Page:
MUSEUMS 498 - Special Topics in Museum Studies
Fall 2022, Section 001 - Directing and Programming
Instruction Mode: Section 001 is  In Person (see other Sections below)
Subject: Museums (MUSEUMS)
Department: LSA History of Art
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Advisory Prerequisites:
MUSEUMS 301 or MSP 601.
May be repeated for a maximum of 6 credit(s). May be elected more than once in the same term.
Rackham Information:
Rackham credit requires additional work.
Primary Instructor:
Start/End Date:
Full Term 8/29/22 - 12/9/22 (see other Sections below)
NOTE: Drop/Add deadlines are dependent on the class meeting dates and will differ for full term versus partial term offerings.
For information on drop/add deadlines, see the Office of the Registrar and search Registration Deadlines.


Welcome to the museum. Perhaps one of the institutions that best define and synthesize contemporaneity. Museums are large public plazas that make perceptible ideologies and tensions that are usually not visible in our society. In the course of their activity, the broad notion of culture, science and art, ideology and expressions of power, norm and discrepancy, obedience and criticism, community and tourism, academicism and entertainment are intertwined and confronted. Museums, rather than analyzing reality and trying to rationalize the broad shared space of politics, aim to create a platform that allows exposing that reality to multiple subjectivities.

This course will analyze all the functions of the museum from the point of view of its director and the rest of its management team. Considering that a museum is both what is done and how it is done, the course will review the tasks of acquisition, conservation, research, communication, and display as they should be supervised by the director of the institution. We will pay special attention to the relations with the governance bodies, as the director is, above all, the person who detects the concerns of the staff and the community (both those who are already users of the museum and those who are not) and transmit it to the board members. The course will encompass several typologies of museums, including art, natural sciences, history, archaeological, encyclopedic and smaller local museums.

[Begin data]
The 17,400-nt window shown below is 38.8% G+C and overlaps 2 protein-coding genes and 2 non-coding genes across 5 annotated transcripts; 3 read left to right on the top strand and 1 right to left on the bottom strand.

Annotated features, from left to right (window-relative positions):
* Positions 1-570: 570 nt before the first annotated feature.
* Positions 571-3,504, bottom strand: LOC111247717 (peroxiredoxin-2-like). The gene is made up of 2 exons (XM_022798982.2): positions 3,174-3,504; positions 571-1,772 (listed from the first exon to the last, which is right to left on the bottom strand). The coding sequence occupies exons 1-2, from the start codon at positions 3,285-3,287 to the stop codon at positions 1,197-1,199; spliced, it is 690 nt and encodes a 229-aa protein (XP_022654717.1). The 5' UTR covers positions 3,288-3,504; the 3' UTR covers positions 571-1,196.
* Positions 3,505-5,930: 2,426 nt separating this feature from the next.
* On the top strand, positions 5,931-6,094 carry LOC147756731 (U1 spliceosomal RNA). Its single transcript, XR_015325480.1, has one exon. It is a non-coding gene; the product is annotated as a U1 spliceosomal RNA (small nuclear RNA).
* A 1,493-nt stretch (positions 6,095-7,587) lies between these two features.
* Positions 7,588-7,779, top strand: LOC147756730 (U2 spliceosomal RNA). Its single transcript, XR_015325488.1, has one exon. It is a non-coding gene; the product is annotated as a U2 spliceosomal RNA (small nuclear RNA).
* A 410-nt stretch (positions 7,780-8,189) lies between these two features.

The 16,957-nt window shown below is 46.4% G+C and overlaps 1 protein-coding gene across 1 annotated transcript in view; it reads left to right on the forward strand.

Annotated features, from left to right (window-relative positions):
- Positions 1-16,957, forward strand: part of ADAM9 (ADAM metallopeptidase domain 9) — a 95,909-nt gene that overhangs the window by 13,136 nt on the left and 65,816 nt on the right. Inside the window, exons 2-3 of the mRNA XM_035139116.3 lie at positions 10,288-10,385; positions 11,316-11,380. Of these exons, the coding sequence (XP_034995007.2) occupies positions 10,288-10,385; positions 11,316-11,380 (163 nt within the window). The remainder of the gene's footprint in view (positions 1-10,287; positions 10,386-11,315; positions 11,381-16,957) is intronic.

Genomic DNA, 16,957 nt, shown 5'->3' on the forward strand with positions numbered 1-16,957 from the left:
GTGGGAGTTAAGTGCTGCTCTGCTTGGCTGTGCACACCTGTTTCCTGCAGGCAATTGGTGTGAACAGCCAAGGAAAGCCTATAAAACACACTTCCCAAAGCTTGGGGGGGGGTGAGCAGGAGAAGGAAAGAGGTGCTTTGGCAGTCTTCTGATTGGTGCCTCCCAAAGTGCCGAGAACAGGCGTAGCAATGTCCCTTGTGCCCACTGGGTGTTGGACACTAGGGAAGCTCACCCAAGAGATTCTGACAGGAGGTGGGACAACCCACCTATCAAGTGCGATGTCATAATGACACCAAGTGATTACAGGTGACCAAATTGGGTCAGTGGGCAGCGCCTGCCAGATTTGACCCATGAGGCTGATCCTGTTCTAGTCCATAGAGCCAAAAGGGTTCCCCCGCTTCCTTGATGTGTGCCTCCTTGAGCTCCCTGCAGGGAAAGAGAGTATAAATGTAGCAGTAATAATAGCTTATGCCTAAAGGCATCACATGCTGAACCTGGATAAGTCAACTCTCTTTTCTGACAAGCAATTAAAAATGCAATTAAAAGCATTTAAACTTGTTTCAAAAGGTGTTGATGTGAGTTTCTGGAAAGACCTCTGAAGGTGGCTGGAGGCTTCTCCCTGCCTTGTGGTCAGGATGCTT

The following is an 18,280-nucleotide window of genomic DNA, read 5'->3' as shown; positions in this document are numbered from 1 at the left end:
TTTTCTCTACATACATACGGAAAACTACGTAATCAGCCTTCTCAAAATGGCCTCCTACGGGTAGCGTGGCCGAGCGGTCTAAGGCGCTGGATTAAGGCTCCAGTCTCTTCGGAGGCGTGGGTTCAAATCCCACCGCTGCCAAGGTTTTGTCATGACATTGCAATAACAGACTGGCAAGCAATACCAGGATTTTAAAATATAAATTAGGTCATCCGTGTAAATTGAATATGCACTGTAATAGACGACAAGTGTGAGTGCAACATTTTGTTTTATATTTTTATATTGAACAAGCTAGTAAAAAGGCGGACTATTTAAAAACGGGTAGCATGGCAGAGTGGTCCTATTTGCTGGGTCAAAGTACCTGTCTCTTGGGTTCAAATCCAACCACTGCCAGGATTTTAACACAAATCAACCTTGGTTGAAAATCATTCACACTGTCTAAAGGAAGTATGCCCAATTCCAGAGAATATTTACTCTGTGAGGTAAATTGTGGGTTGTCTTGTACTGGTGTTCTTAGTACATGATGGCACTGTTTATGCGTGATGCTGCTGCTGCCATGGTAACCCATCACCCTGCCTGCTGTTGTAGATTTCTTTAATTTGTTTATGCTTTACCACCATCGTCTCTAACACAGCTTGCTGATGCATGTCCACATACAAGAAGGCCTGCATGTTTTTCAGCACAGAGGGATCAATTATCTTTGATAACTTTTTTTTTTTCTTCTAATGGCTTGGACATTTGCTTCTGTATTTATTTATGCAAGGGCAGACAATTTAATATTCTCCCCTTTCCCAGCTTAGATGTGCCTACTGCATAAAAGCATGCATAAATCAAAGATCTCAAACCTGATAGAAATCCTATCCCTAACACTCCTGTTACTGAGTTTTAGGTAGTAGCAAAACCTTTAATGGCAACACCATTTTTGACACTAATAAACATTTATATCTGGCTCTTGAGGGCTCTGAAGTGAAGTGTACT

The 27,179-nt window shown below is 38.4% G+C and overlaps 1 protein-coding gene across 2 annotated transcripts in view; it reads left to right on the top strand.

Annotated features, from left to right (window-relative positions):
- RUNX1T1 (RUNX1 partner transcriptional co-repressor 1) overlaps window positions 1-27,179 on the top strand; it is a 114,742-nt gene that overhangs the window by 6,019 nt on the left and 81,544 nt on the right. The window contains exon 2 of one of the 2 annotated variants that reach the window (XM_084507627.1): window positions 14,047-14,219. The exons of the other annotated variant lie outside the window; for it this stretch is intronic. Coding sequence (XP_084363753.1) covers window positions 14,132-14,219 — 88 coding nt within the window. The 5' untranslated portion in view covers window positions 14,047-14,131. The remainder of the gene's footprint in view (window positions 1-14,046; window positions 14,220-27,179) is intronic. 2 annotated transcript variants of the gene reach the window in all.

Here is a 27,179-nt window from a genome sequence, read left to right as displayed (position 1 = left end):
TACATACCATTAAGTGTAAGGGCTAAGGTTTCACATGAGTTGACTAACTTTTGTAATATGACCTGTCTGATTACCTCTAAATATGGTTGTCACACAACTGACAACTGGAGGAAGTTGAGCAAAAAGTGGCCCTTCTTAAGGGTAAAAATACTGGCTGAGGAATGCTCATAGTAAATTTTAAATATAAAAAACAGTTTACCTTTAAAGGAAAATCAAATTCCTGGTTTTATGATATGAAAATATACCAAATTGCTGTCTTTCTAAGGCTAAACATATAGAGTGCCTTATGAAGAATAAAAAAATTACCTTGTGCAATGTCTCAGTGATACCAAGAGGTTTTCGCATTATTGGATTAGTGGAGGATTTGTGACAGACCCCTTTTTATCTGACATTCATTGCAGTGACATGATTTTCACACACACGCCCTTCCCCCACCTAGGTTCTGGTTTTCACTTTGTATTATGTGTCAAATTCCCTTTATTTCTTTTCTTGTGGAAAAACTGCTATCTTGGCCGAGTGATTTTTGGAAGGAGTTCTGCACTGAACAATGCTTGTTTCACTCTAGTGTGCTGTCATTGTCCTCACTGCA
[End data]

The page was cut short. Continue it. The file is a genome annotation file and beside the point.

Throughout the course, we will study the multiple scientific, financial, ideological, and practical conditions that determine the daily operation of the museum's management. We will analyze the programming (exhibitions, public events, educational activities, publications, web) as a form of expression of the scientific and ideological definition of the institution. We will also examine the emergence of conflicts, and how governing bodies address them. We will take as a reference some of the conflicts that have emerged in recent years in American museums to understand to what extent they are a reflection of broader concerns that society has and the way a museum can use them to obtain useful lessons to imagine the future.


MUSEUMS 498 - Special Topics in Museum Studies
Schedule Listing
001 (SEM)
 In Person
MW 10:00AM - 11:30AM
8/29/22 - 12/9/22

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Syllabi are available to current LSA students. IMPORTANT: These syllabi are provided to give students a general idea about the courses, as offered by LSA departments and programs in prior academic terms. The syllabi do not necessarily reflect the assignments, sequence of course materials, and/or course expectations that the faculty and departments/programs have for these same courses in the current and/or future terms.

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